Air quality to plummet in India’s capital after a cleanup period

Air quality to plummet in India’s capital after a cleanup period

NEW DELHI, Nov 2 (Reuters) – Rains and intermittent winds caused an unusual drop in pollution in India’s capital last month, with residents breathing the cleanest air in at least four years, but authorities warn that air quality will drop dramatically in November.

A late end of the monsoon and a sharp increase in wind speed ensured that the concentration of small dangerous particles in the air known as PM2.5 in a cubic meter of air averaged 72 in October, when air quality generally worsens. .

That dropped dramatically from an average concentration of 126 recorded in October 2020, 25 times above the World Health Organization safe limit, according to data compiled by the state-run Central Pollution Control Board.

But factors such as falling temperatures, a drop in wind speed and farmers burning crop stubble are likely to make the air dangerous.

“Due to frequent rains, most farmers were unable to burn crop stubble, and now they have an even shorter window to dispose of crop debris,” said Anumita Roychowdhury, executive director of the Center’s think tank. Science and Environment.

New Delhi’s air pollution is a reminder of the challenges India faces as world leaders meet at the UN COP26 summit in Scotland to agree on strategies to combat global warming. read more

Prime Minister Narendra Modi, whose government often invites criticism for not doing enough to curb pollution, said at the COP26 climate summit on Monday that India would hit a net zero carbon emission target by 2070. read more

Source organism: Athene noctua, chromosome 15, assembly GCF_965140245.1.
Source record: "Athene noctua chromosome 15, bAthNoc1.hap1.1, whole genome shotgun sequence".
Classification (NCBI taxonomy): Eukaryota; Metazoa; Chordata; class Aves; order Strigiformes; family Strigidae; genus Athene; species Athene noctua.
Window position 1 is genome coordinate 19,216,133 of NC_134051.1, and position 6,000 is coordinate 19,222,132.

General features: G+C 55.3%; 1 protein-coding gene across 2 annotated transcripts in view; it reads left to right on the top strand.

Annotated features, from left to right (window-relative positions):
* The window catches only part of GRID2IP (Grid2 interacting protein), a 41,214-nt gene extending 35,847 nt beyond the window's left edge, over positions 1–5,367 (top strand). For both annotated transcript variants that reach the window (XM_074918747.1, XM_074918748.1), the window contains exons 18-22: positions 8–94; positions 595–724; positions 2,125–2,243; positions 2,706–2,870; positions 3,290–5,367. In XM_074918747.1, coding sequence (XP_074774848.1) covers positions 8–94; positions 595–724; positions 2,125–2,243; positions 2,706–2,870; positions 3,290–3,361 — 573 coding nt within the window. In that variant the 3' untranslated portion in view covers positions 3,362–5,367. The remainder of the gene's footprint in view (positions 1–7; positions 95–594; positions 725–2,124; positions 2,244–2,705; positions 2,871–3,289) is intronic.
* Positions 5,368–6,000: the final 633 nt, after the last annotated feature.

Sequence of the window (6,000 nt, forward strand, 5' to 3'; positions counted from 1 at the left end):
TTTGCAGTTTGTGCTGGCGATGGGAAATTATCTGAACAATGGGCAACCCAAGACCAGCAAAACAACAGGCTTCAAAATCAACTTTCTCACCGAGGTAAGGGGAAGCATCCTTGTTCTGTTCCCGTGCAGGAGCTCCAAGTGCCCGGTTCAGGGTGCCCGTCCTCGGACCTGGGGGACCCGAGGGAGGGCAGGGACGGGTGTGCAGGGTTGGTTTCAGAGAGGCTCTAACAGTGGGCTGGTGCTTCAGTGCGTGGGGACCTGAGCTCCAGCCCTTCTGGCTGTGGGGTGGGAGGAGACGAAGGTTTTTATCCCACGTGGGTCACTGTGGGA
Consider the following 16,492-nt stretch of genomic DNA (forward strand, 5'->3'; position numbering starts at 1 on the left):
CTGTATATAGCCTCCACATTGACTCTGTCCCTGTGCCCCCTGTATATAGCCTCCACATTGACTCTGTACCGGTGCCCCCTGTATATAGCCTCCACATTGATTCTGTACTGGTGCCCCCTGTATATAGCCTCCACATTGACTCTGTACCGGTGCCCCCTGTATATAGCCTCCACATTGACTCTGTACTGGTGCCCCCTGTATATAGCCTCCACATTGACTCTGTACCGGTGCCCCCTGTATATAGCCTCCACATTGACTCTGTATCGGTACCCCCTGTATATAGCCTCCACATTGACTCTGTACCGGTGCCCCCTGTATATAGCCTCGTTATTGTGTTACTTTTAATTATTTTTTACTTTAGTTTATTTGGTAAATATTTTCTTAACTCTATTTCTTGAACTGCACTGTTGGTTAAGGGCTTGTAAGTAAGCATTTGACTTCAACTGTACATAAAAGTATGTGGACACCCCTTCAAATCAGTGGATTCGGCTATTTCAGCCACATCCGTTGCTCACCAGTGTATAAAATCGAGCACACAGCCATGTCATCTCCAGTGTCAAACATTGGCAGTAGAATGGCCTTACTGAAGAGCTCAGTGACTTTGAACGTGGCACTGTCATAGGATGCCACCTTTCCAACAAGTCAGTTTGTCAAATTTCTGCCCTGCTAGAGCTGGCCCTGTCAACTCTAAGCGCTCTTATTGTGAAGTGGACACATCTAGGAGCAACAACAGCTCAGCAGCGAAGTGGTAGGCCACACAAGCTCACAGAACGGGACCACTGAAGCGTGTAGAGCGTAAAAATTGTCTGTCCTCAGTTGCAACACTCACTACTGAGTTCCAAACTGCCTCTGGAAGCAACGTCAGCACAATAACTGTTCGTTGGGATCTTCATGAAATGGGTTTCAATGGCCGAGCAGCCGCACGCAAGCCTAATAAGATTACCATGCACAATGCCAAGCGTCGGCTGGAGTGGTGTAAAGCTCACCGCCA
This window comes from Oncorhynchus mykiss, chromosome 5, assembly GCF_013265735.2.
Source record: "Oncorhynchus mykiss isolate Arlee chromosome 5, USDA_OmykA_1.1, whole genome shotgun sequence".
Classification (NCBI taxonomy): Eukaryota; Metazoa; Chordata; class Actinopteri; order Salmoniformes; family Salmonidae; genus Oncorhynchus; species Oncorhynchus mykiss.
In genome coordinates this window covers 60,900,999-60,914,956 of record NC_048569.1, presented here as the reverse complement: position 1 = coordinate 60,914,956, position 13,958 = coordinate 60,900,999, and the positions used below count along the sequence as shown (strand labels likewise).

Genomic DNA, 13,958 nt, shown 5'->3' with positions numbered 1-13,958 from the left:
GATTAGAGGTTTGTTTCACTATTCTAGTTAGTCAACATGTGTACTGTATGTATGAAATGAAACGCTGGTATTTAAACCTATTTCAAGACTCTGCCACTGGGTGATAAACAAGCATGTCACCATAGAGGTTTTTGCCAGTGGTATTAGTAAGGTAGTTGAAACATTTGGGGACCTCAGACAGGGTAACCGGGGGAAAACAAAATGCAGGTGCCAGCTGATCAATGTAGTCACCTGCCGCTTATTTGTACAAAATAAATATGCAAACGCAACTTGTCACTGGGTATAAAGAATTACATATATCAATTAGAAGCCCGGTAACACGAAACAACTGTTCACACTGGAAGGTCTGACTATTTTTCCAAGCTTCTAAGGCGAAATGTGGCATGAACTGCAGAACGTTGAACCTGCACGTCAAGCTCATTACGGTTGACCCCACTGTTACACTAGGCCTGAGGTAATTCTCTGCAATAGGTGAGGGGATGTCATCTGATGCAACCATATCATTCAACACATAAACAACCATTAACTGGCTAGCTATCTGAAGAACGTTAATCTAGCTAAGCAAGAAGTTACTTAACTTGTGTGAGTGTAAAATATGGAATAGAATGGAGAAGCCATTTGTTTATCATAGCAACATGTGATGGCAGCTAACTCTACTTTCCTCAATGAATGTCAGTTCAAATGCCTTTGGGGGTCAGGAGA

Scientists said India’s target is at least two decades behind schedule.

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India, the world’s third-largest greenhouse gas emitter after China and the United States, had previously rejected calls to announce a net zero carbon emissions target, and British Prime Minister Boris Johnson pressed New Delhi to to present an ambitious emission reduction target. read more

India should actively strive for an earlier zero-emissions date after reassessing the situation in the coming years, said Avinash Kumar Chanchal, a climate activist at Greenpeace India.

“The next ten years will be crucial to achieving the climate goal and the action plan must begin to reduce emissions at the sources, as quickly and as possible,” he said.

In addition to concerns about air quality in New Delhi, the Diwali festival of lights is celebrated on Thursday when Indians lit firecrackers as part of an ancient Hindu tradition.

Delhi has banned the sale of firecrackers, but the authorities rarely impose such restrictions. read more

“The October air was clean, but we are really worried about November,” said a senior government official involved in formulating policies to curb air pollution. “Stubble burning could peak right after Diwali.”

Since 2018, India has given individual farmers a 50% subsidy and agricultural cooperatives an 80% subsidy to buy machines that remove rice stubble left in the field by mechanized harvesters.

Despite the subsidies, the machines are expensive. Farmers also complain that they must pay upfront and then claim subsidies, a process that takes around 10 months.

In October, burning of crop waste was reduced by 52% compared to the same month last year, government data showed.

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In Lahore, in neighboring Pakistan, not far from the Indian border, the air quality index rose to 341, the worst in the world on Monday, according to IQ Air. On Tuesday, the air quality in Pakistan’s second-most populous city was 162.

In the winter months, industrial and vehicular emissions, smoke from brick kilns and crop stubble fires cause a sharp increase in air pollution in Lahore, as in India.

Additional information from Charlotte Greenfield in Islamabad; Editing by Jacqueline Wong and Nick Macfie

Our Standards: The Thomson Reuters Trust Principles.

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